Which is exactly the scenario I described earlier...


Earlier where?  I thought you were speaking of the scenario you listed higher up in that post.
It had nothing to do with alcohol.


Genevieve Marie: Also, to all the men who are all "Oh just go straight to the police, bam conviction. Easy." Think about it more- try to imagine how you'd feel after say, waking up hungover, because maybe you had too much to drink and maybe someone drugged you. Then realizing that the guy in bed next to you raped you the night before. Now you're still sick and confused and you know something's wrong, but you can't quite put words to it, I mean, you know this guy. Maybe not all that well- he's in a few of your classes. But he seems pretty normal. Also, he's putting on his clothes and leaving and telling you bye and acting like whatever just happened wasn't that big a deal, even though you know you didn't want to have sex with him and you know you didn't say yes. In fact, you remember telling him you weren't interested. But you know that accusing someone of rape is a huge deal and you know the circumstances are pretty fuzzy.
So what's your first reaction? Do you jump out of bed and go "Oh man, clearly this was rape and I must go to the police right now." Do you sit through a rape kit which takes hours, go through a full gynecological exam (which is way more invasive than most men probably realize) and have people combing over every part of your naked body and all of your body cavities for any trace of evidence all the while knowing your story probably isn't going to hold up in court?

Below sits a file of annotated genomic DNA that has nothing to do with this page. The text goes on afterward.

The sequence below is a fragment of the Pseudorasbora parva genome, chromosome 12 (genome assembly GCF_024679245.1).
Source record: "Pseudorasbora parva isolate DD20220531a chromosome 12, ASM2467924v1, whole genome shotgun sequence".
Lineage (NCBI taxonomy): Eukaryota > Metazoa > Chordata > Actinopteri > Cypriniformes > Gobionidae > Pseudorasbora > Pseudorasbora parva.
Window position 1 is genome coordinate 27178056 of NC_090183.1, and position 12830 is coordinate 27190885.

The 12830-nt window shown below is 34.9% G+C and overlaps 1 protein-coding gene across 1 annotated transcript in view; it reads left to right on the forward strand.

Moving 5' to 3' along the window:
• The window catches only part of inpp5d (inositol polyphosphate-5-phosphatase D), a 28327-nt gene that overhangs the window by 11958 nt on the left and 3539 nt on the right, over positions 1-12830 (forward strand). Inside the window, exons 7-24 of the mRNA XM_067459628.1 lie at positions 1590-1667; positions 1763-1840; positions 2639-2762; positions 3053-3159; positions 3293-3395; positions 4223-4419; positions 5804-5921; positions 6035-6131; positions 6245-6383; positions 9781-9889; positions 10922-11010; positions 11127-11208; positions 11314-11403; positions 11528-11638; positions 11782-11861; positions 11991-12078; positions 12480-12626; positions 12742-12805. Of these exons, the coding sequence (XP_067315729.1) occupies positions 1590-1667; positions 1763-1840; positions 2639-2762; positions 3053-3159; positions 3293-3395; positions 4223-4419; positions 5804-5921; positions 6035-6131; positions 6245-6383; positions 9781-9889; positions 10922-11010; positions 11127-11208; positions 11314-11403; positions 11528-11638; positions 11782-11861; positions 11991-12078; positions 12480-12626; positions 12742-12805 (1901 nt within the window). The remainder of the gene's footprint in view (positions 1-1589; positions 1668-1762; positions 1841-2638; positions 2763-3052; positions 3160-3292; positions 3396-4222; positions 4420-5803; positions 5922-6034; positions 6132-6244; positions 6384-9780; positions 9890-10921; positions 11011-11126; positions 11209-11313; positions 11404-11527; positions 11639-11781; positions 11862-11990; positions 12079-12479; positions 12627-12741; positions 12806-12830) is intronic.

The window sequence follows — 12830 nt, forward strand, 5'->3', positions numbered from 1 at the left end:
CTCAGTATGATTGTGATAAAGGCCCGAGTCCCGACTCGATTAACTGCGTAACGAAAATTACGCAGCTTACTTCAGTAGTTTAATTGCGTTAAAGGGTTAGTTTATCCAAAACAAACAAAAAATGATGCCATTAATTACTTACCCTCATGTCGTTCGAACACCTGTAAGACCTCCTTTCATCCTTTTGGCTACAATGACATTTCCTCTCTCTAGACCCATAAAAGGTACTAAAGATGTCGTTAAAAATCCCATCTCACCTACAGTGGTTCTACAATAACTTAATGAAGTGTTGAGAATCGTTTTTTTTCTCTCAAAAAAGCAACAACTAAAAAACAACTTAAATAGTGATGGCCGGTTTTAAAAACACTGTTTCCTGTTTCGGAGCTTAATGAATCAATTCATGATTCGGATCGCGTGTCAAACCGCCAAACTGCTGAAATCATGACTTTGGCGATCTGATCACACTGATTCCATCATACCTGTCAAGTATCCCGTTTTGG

If you realized he raped you, then yes it clearly was rape.
 
2013-02-26 08:21:21 AM

Abacus9: . And on a college campus, if you're talking reputation, it's probably worse for the rape victim than the rapist.


However, as Genevieve Marie has repeatedly said, nobody has inalienable right to a good reputation.
 
2013-02-26 08:22:13 AM

Genevieve Marie: Thunderpipes: Genevieve Marie: Also, this is a story of exactly what can happen when universities fail to take allegations of stalking and harassment seriously: http://en.wikipedia.org/wiki/Murder_of_Yeardley_Love

That sucks, and yes, that should be taken seriously. A chick just shot a dude, stabbed him 27 times, and slit his throat. She had all kinds of weird emails and text messages. Does that mean all women are suspect?

I could link a bunch of stories about guys in prison for years because of false accusations of rape. Would you agree false accusations need to be taken seriously and the rights of men protected as well?

Sounds like to me, correct me if I am wrong, you think any woman, without evidence, should be able to have physical conditions and other punishments inflicted on a man and the man should have no right to a trial, because men are evil and dangerous. If anyone disagrees, then the DOJ should step in and crush them.